Derrick’s poetry is written to be performed, just like the others – one of the stipulations of being published by Write Bloody is that the author must perform at least twenty shows a year – but it tends to be crafted like page poetry. That is not to say that the poetry of the other people I’ve mentioned isn’t crafted: it is, often elaborately, always beautifully, and in ways I have studied to make myself a better poet. But performance poetry exists for an audience that is in the room with the poet, and so tends to gesture outside of itself. Page poetry is usually more self-contained, hanging together like a spider web.

There is also the matter of content. All poets write about love, whether they admit or not. All poets write what is on their mind. And Derrick’s mind is a strange one. I lent his collection Scandalabra to a friend, once. She returned it the next day with the verdict, “I don’t know, it wasn’t for me. It was kinda… harsh and weird.”

Harsh and weird, I thought. Sounds familiar.

She wasn’t wrong: Derrick’s writing, whether it be his poetry, his comedy, or his erotica, often plunges into the surreal, and the surreal can be a dark place, built as it is out of our deep strange subconscious. In his own words, “I find that many themes keep occurring: dogs, God, riots, knives, blood, death and women.”

Dogs, God, riots, knives, blood, death, and women – if you know me, you’re not going to be surprised that my favourite poet would make a list like that.

Here’s the thing. We survive any way that we can. The choices we make when we are trying every day not to die might not look healthy from the outside. Sometimes what we need isn’t a healthy meal cooked for us with love. Sometimes what we need is a knife fight, fast and brutal.

In April of 2012, I went to Seattle with my best friend. The weather had turned, and spring was blooming, and there we were: two sad, scared girls who had come to town for poetry.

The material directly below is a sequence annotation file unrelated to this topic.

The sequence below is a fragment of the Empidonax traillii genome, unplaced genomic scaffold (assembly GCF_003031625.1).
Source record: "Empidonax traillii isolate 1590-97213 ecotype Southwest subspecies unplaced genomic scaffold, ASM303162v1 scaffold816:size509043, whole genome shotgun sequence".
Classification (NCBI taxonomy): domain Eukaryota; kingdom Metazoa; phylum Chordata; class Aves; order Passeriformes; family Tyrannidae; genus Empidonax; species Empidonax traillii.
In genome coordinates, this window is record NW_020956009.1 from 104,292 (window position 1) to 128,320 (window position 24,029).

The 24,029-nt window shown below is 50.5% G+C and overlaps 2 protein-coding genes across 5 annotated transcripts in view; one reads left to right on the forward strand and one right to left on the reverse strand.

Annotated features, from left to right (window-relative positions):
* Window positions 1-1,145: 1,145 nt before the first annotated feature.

Screen Shot 2017-03-19 at 1.02.07 PM
Seattle, 2012

We explored. We ate good food. We were flirted with, and flirted back. We spent hours in a traditional Chinese tea shop, letting everything be steeped away from us until the world was herbs and tea and the sound of the door. And in the evening we trekked up a long, steep hill to a place that used to be a church, and we sat down inside of it.

That night, Derrick Brown stood on stage backed by a small orchestra and howled, “Hallelujah we are fucked! Hallelujah we are fucked.” and I sat there and I held my best friend’s hand, and I thought to myself: I can’t keep living like this any more, and I don’t want to.

The small everyday choices continue and repeat, continue and repeat until they don’t anymore. There are two ways to break the cycle. I chose the second.

The earth didn’t shift. I wasn’t suddenly a different person. It was a slow change, the way big ones are when they happen naturally – glaciers and tectonic plates. This is how it went: being suicidal is being in a state of constant reaction. Your nerves are frayed to the point that you hurt, physically. The world has bruised you, bruised your entire self. The choice I made was to stop cringing back, waiting for the next blow.

I picked up my knives, and I stepped into the fight. ♦

 

“Church of the Broken Axe Handle” is featured in Derrick Brown’s 2009 poetry collection Scandalabra. His newest publication is UH-OH: The Collected Poetry, Stories and Erotic Sass of Derrick C. Brown, a retrospective collection.


ABOUT THE AUTHOR

Jacqui Deighton spends most of her time split down the middle: as a bicoastal Canadian, as a poet and an academic, and as a punk who really loves pop music. You can find her on tumblr and twitter.

4 thoughts on “THE WORST THING YOU HAVE EVER BEEN THROUGH HAS ALWAYS BEEN A FAIR FIGHT: ON THE POETRY THAT SAVES OUR LIVES

  1. Sometimes you read things exactly when you need to read them most. This was one of those experiences. Thank you.

    Like

    1. Thank /you/. I’m glad to hear that this piece seems to be helping people, because that’s part of the reason I wrote it.

      Like